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Landscapes & Areas

Increasingly, the historic environment is managed not only at the level of individual buildings, sites or monuments, but also in terms of entire landscapes.

This includes extensive tracts of countryside as well as entire townscapes and areas that are designated, such as National Parks, Areas of Outstanding Natural Beauty and Conservation Areas, as well as areas that are not.

Black Mountains
Black Mountains © Historic England

Historic England already carries out landscape-scale work of this type, including:

  • Providing advice
  • Carrying out research
  • Carrying out characterisation studies
  • Protecting places through designation and
  • Providing planning advice

We believe this allows us to develop a far greater understanding of the historic environment and its relationship with people today.

It helps us engage most effectively with large-scale uses of land such as farming and forestry.  In doing so, Historic England supports the implementation of the European Landscape Convention (The Florence Convention).

Bakerstead Miterdale, Lake District
Bakerstead Miterdale, Lake District © Historic England

The European Landscape Convention

The European Landscape Convention (ELC) – was published in October 2000 and came into force in England on 1 March 2007.  It is a forward-looking document, aimed at promoting the highest quality landscape everywhere for future generations through  protection, management and enhancement.

Moccas Park, Herefordshire
Moccas Park, Herefordshire © Historic England

The European Landscape Convention in England

The UK is already compliant with the Convention, but is always seeking to strengthen its implementation, which is led by Defra.

Defra plays a co-ordinating role for the whole of the UK and an organising role for England, where Defra works closely with Historic England and Natural England, within its 'Framework for Implementation in England'.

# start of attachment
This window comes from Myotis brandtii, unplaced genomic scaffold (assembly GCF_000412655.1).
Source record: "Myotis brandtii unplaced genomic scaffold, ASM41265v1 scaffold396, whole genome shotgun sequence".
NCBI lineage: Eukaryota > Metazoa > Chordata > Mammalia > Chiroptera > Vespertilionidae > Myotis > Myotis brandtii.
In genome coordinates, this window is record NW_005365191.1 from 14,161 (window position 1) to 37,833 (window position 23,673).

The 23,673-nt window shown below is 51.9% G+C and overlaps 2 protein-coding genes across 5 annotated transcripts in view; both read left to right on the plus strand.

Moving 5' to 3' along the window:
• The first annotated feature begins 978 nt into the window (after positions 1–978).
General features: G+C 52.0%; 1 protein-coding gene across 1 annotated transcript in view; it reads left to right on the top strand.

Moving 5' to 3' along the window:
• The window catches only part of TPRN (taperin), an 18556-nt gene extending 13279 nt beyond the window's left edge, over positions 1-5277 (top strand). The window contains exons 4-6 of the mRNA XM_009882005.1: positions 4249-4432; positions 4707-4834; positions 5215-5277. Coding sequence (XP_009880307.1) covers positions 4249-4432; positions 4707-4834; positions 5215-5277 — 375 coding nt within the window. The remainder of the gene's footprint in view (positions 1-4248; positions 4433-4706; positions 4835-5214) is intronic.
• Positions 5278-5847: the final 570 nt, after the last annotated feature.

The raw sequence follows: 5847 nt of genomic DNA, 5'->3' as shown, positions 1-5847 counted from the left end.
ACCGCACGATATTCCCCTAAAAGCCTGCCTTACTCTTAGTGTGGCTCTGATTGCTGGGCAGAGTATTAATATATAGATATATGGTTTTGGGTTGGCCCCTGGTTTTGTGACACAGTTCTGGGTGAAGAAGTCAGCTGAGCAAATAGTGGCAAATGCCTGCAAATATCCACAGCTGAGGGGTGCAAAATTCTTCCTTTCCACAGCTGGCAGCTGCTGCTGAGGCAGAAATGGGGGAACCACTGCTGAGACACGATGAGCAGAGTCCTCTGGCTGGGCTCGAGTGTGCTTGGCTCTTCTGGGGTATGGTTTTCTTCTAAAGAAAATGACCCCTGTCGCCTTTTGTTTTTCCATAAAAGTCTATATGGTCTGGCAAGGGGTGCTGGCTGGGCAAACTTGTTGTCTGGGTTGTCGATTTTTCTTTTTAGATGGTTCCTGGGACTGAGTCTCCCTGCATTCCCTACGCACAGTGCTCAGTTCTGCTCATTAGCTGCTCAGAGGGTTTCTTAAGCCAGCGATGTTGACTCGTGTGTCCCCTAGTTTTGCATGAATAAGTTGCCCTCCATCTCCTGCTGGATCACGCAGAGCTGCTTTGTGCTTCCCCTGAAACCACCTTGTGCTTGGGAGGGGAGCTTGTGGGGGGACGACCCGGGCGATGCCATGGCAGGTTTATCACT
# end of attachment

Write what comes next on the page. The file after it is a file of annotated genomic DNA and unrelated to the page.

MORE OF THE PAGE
Historic England is currently updating its own Action Plan for the Convention. This plan will clearly show how our research and planning work is contributing to the implementation of the Convention in England.

Landscape Network

Historic England has a Landscape Network which brings together people within the organisation who are working on different aspects of landscape to discuss themes of common interest.

The network has produced a list of priorities for action in the period ahead, which can be summarised as follows:

Policy and communication

  • Ensuring landscape is addressed in the Historic England Action Plan
  • Updating our ELC Action Plan and engaging in discussion at UK and European level.
  • Establishing links to partner organisations' landscape activity.
  • Advising on the landscape impact of government policies.

Managing change

  • Understanding the pressures for change on the historic landscape.
  • Thinking about the role designation can play in protecting the historic landscape.
  • Aligning Historic Landscape Characterisation (HLC) with community planning.
  • Engaging with urban landscape initiatives, such as green infrastructure planning.

Analysing and interpreting landscapes

  • Extending the use of characterisation, including the development of a national HLC.
  • Using Natural England's National Character Areas (NCAs) as a spatial framework.
  • Developing methods for characterising deeply buried and submerged landscapes.
  • Integrating studies of particular asset types with their landscape context.

Training and outreach

  • Identifying needs and opportunities for developing skills relevant to landscape.
  • Developing guidance that will encourage communities to engage with historic landscapes.
  • Helping schools to get historic landscapes into the curriculum.

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